Because I contructed the keel from an inside blank, the inside is smooth and parallel. I gave the keel template to the pattern maker to make a pair of wooden patterns for casting into alumimium moulds. The patternmaker has to judge the contraction of the lead when it cools in the aluminium mould and the contraction of the aluminium when the mould is cast from the wooden pattern.
Two photos of the moulds are attached. The split is made diagonally through the centre of gravity and the widest part of the keel, so that both halves are each shorter and less wide than the space in the keel. This makes each half lead easy to lower in place and the two halves come snugly together only at the last moment. One photo shows how the two fit together, with the rear half inverted. The rear half must be cast upside down because of the rake angle of the keel. Each half is drilled and tapped M8 at its centre of gravity to take a stainless steel bolt. The lead does not stick to the aluminium or the stainless bolt, so casting leaves a threaded hole through the lead.
Casting the aluminium moulds cost £50 each. Each lead piece weighs 20kg and cost £1,10 per kilo to cast. Scrap lead costs £0,75 per kilo in the UK. The bottom pair of leads only needed running around the bottom edge with a 10mm radius router cutter to make them sit down on the base of the keel.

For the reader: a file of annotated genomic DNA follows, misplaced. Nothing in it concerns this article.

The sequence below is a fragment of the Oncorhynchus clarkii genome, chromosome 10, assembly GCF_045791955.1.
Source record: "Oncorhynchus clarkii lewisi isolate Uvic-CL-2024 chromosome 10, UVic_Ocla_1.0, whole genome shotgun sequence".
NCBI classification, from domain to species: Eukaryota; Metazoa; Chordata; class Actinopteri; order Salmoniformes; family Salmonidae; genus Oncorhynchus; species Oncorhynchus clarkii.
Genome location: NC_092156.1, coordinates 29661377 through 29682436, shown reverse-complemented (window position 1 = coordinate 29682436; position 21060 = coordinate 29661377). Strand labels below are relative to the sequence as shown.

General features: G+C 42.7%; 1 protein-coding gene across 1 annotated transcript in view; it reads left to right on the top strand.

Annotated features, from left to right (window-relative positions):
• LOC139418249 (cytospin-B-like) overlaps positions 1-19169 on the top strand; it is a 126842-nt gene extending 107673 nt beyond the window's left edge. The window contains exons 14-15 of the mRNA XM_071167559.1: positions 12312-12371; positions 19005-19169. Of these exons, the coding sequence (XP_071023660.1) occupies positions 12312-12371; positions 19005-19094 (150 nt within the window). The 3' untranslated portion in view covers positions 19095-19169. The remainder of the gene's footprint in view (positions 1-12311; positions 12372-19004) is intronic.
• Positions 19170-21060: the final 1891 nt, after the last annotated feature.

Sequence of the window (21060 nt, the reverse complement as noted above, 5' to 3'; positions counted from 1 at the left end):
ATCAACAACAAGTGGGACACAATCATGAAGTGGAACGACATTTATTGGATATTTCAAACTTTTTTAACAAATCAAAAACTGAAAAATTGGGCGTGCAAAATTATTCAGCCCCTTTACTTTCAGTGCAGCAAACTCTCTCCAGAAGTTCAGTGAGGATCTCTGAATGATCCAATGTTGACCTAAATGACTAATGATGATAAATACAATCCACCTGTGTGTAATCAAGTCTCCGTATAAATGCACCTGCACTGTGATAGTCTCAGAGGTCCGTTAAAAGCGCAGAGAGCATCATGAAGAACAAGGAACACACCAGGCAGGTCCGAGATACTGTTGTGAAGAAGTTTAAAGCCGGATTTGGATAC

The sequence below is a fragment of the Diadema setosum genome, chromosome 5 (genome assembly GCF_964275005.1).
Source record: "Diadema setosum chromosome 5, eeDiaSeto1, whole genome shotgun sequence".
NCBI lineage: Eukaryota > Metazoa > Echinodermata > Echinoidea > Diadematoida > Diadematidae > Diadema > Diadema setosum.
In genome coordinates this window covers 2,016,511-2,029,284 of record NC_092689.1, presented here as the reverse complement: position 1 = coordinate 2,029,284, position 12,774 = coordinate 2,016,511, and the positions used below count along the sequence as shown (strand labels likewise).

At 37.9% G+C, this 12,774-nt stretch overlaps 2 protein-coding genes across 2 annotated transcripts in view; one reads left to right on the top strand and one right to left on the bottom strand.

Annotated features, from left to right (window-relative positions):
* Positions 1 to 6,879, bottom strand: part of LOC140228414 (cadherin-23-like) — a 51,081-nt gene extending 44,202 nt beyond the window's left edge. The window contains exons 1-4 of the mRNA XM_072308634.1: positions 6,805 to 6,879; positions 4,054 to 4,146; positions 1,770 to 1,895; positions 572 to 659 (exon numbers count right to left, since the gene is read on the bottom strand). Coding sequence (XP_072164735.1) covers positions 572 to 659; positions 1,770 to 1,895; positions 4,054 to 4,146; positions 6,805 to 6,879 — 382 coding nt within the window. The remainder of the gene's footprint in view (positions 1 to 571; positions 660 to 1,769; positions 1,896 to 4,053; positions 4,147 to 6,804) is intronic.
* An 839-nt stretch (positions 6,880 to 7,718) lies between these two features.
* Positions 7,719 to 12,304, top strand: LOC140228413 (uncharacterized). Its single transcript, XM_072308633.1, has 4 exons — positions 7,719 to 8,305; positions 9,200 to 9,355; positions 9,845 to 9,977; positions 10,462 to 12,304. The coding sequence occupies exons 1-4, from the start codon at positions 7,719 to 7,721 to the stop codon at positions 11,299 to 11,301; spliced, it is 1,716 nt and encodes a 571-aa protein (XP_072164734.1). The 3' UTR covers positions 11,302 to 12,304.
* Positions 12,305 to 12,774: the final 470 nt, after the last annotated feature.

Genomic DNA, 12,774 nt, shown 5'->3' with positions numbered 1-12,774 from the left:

Step 40 − Now launch and sail your 2.4mR.
Designed and built by Nicholas J Cook
Step 2 − Pin keel batten to tops of formers from bow to rudder post and plane to the correct angle for each former. Then start to plank up the hull from the shearline. The strips have the concave curved edge uppermost and a bead of epoxy is run along this using a 10ml syringe.
Step 3 − Keep planking until each side meets in middle of transom, then trap plank ends under a wood clamp. The ends of each strip are shaped to fit together in a herring-bone pattern.
Step 6 − The hole for the rudder tube is cut using a hole-saw and the rudder post positioned.